One way of viewing or understanding a continued existence outside ourselves, is through broken or interrupted perceptions. Although we can’t truly sense why things exist, we are still able to, or believe to, perceive objects as contiguous, as constant in their appearance and implying that they have being whether observed or not. As in a mountain range, we perceive its shape, height, and other identifiable characteristics, then should we go off in another direction, or turn away and come back to the same place where we first observed the object, we sense that nothing in it has changed, although it has. Our first impression of it has dissolved, replaced by a new impression. We are insensible to the changing impressions, yet the time that existed between them has changed. At this point we find ourselves in a contradiction between the passage of time and the object’s identity. The reasoning we use to connect the two is that of a continual existence. Therefore, that mountain range would exist should I never again perceive it. Its constancy, its force, is outside my existence and lies somewhere as an identifiable-in-itself, free from my imagination and a truth of reality.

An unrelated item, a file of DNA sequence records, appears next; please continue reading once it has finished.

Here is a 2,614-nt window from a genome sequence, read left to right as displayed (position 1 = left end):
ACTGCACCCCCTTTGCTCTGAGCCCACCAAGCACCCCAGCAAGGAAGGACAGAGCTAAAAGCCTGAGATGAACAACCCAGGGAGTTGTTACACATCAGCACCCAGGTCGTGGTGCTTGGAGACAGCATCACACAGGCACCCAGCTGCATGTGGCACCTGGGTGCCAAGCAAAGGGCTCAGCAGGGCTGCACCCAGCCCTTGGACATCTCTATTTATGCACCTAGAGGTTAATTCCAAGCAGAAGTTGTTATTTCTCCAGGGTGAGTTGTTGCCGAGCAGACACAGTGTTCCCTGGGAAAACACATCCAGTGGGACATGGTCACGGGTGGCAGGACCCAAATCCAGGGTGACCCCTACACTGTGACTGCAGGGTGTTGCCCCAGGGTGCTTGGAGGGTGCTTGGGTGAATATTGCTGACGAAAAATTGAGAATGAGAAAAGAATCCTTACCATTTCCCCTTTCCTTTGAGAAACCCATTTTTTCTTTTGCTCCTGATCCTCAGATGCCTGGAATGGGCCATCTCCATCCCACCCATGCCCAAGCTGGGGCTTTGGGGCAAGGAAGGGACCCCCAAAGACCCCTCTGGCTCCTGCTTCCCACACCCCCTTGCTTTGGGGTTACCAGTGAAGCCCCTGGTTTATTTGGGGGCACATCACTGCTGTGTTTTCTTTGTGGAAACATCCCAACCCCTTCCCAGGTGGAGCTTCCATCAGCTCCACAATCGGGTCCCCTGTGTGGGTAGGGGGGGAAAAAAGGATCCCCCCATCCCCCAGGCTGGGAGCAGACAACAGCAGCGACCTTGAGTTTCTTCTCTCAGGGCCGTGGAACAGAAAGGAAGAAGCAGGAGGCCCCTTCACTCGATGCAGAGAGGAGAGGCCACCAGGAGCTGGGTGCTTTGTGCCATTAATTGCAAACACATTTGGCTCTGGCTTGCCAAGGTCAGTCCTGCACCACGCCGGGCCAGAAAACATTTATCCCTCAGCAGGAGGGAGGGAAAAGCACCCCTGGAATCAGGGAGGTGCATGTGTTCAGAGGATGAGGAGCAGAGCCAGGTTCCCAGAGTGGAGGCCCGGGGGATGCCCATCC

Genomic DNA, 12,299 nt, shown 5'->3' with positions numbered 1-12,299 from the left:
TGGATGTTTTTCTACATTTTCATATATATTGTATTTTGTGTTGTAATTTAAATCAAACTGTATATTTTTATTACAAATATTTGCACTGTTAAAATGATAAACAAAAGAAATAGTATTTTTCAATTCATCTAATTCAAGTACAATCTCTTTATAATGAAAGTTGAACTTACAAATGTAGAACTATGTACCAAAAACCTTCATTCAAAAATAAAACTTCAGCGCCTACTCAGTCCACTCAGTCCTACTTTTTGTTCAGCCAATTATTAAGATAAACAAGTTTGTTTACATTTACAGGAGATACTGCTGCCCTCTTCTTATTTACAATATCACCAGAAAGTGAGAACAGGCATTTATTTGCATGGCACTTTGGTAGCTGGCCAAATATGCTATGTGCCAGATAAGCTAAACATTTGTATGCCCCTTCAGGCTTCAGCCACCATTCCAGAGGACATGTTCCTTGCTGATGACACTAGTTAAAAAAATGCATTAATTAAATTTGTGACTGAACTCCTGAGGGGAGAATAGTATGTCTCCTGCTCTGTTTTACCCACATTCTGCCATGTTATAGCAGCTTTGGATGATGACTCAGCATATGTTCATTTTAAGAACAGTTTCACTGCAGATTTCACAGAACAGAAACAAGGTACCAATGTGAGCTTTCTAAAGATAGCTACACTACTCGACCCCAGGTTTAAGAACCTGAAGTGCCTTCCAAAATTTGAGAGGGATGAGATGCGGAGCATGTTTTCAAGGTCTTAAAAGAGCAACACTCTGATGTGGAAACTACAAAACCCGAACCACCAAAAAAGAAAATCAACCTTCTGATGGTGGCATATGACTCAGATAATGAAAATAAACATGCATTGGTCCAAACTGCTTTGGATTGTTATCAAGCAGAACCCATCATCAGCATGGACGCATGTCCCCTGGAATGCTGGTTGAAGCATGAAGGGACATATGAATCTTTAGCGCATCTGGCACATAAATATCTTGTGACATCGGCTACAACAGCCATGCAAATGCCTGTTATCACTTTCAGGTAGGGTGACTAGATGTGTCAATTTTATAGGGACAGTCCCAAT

This is the well disguised reasoning that treats all objects as either continuing to exist regardless of perception and those which, within an interrupted impression, find themselves an object of perception, but eventually through time and our sense of its movement, relinquish their grip on the imagination and dissolve into nonexistence. Perception separates an ongoing cycle of life from the mere illusions which at one moment are real and the next fiction. It is the interrupted perceptions revealing an independent reality which will always exist outside our experience.
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